Prevalence of Haemophilus parasuis serovars among isolates from swine

Vicki J. Rapp-Gabrielson From the Department of Veterinary and Microbiological Sciences, College of Agriculture, North Dakota State University, Fargo, ND 58105.

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David A. Gabrielson From the Department of Veterinary and Microbiological Sciences, College of Agriculture, North Dakota State University, Fargo, ND 58105.

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Summary

Two hundred sixty Haemophilus spp isolates that had been obtained from the respiratory tract and other sites of swine were acquired from diagnostic laboratories, primarily in the United States and Canada. The majority of isolates (243/260) were biochemically characterized as H parasuis; however, a few isolates of taxa distinct from H parasuis (taxa "minor group," D, E, and F) were identified. Fourteen H parasuis serovars were identified, and of those previously described, the most prevalent were 5 (24.3% of isolates), 4 (16.1%), 2 (8.2%), and 7 (3.7%). Three new serovars that were also prevalent included ND4 (11.1%), ND3 (8.6%), and ND5 (6.6%). Serovars 1, 3, 6, C, D, and new serovars ND1 and ND2 were infrequently identified, and 15.2% of isolates were nontypeable. It was not uncommon to isolate multiple serovars from swine of the same herd or related herds. Distribution of serovars among isolates from the United States and Canada was generally similar; however, a higher prevalence of serovar 5 and a lower prevalence of serovars 2, ND3, and ND5 were evident in isolates from Canada. Comparison of isolates obtained from the respiratory tract of swine without polyserositis with those obtained from swine with polyserositis revealed an increased frequency of serovars 4 and 5, and a decreased frequency of serovar 2, among isolates from swine with polyserositis. However, all prevalent serovars were isolated from swine with polyserositis, and data were not indicative of an association between serovar, site of isolation, or pathogenic potential.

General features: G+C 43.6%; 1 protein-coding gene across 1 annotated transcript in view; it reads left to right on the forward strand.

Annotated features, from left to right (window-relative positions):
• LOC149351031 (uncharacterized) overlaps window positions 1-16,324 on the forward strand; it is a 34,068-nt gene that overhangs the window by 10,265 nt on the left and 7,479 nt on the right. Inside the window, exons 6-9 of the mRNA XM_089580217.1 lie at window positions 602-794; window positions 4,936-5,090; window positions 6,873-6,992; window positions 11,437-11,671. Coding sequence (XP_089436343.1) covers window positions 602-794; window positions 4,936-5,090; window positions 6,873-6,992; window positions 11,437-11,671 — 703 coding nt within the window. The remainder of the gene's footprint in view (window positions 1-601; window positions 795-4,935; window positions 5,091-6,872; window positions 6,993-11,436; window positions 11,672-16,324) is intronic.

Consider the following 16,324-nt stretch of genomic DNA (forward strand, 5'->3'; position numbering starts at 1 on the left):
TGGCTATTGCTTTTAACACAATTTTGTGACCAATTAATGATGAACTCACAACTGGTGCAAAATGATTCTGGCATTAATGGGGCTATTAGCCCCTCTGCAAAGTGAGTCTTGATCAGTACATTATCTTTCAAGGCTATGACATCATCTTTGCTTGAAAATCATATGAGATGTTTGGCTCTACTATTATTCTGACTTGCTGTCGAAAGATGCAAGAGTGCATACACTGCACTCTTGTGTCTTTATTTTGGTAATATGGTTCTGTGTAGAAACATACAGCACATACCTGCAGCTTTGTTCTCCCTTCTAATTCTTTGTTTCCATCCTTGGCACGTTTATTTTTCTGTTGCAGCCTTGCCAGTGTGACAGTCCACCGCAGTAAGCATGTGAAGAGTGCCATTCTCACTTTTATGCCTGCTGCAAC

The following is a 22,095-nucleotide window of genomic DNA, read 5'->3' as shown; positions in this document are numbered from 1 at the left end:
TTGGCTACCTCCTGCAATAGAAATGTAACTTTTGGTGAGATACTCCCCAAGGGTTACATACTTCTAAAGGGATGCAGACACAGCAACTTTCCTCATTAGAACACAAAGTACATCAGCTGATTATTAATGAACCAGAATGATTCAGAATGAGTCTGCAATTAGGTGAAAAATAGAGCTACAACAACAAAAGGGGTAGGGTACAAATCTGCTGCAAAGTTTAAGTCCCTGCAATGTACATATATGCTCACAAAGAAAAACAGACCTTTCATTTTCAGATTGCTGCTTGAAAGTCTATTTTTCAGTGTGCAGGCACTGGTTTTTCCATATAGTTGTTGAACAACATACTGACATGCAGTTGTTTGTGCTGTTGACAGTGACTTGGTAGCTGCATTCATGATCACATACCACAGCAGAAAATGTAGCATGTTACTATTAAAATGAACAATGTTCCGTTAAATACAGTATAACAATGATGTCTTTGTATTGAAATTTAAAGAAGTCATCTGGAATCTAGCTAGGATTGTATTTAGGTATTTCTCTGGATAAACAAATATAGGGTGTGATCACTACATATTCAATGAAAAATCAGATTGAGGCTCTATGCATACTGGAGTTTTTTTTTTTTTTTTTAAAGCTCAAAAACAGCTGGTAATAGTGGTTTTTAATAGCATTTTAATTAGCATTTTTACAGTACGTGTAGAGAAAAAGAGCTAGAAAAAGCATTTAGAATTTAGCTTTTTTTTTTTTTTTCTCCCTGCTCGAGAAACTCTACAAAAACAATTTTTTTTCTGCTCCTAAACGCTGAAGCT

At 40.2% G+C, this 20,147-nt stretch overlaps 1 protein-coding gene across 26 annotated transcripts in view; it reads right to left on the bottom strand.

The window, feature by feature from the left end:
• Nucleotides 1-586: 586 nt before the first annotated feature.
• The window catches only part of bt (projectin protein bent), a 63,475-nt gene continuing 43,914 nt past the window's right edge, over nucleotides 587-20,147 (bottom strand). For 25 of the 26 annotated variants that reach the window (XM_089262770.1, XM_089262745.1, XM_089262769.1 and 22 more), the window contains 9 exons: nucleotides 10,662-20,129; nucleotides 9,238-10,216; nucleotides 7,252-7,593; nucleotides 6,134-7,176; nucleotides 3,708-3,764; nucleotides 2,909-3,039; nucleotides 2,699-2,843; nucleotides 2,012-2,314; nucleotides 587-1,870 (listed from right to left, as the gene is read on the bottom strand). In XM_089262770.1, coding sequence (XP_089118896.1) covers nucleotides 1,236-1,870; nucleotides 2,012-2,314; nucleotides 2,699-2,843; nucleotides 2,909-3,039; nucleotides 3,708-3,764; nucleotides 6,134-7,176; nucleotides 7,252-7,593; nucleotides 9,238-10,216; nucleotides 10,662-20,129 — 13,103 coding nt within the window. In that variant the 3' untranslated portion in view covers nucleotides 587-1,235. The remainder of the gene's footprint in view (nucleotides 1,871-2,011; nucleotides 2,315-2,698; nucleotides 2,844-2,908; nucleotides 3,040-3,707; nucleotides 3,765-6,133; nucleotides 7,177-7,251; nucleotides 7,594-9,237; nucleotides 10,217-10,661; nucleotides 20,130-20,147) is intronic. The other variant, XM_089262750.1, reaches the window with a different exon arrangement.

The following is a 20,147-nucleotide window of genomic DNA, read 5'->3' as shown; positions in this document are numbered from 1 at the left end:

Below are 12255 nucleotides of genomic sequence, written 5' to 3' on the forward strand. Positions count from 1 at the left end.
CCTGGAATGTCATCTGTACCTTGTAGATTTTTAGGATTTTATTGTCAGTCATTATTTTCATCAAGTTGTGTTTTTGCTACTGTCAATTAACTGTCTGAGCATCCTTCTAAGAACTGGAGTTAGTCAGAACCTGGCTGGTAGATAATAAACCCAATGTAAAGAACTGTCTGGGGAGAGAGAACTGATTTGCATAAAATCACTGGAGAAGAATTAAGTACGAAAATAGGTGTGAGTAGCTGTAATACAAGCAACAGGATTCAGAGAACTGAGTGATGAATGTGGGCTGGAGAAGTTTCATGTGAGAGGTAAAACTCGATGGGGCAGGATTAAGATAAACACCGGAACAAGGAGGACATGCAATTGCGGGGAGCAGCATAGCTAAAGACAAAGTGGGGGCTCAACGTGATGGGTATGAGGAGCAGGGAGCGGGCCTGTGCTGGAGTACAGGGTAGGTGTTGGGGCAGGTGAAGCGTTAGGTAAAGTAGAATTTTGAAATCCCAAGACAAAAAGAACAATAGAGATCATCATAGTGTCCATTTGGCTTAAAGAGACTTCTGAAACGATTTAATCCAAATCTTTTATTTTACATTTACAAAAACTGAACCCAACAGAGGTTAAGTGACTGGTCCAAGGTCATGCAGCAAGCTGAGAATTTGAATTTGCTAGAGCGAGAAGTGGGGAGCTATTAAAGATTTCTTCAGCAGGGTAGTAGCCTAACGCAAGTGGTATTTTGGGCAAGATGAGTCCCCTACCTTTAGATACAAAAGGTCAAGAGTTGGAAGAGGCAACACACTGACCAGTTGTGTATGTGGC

Summary

Two hundred sixty Haemophilus spp isolates that had been obtained from the respiratory tract and other sites of swine were acquired from diagnostic laboratories, primarily in the United States and Canada. The majority of isolates (243/260) were biochemically characterized as H parasuis; however, a few isolates of taxa distinct from H parasuis (taxa "minor group," D, E, and F) were identified. Fourteen H parasuis serovars were identified, and of those previously described, the most prevalent were 5 (24.3% of isolates), 4 (16.1%), 2 (8.2%), and 7 (3.7%). Three new serovars that were also prevalent included ND4 (11.1%), ND3 (8.6%), and ND5 (6.6%). Serovars 1, 3, 6, C, D, and new serovars ND1 and ND2 were infrequently identified, and 15.2% of isolates were nontypeable. It was not uncommon to isolate multiple serovars from swine of the same herd or related herds. Distribution of serovars among isolates from the United States and Canada was generally similar; however, a higher prevalence of serovar 5 and a lower prevalence of serovars 2, ND3, and ND5 were evident in isolates from Canada. Comparison of isolates obtained from the respiratory tract of swine without polyserositis with those obtained from swine with polyserositis revealed an increased frequency of serovars 4 and 5, and a decreased frequency of serovar 2, among isolates from swine with polyserositis. However, all prevalent serovars were isolated from swine with polyserositis, and data were not indicative of an association between serovar, site of isolation, or pathogenic potential.

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